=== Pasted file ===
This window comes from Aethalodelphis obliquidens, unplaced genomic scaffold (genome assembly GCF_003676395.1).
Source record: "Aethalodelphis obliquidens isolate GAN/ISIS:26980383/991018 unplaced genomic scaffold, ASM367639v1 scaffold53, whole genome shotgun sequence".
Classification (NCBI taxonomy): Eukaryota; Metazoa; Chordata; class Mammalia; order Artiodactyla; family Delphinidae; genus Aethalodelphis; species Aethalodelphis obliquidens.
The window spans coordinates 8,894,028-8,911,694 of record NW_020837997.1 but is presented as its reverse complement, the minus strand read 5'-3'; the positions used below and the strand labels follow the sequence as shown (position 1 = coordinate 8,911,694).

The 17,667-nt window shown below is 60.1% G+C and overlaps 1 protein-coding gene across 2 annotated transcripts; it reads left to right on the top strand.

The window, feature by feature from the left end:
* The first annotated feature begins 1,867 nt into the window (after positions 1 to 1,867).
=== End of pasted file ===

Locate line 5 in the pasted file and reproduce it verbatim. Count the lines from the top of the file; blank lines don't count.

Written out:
The 17,667-nt window shown below is 60.1% G+C and overlaps 1 protein-coding gene across 2 annotated transcripts; it reads left to right on the top strand.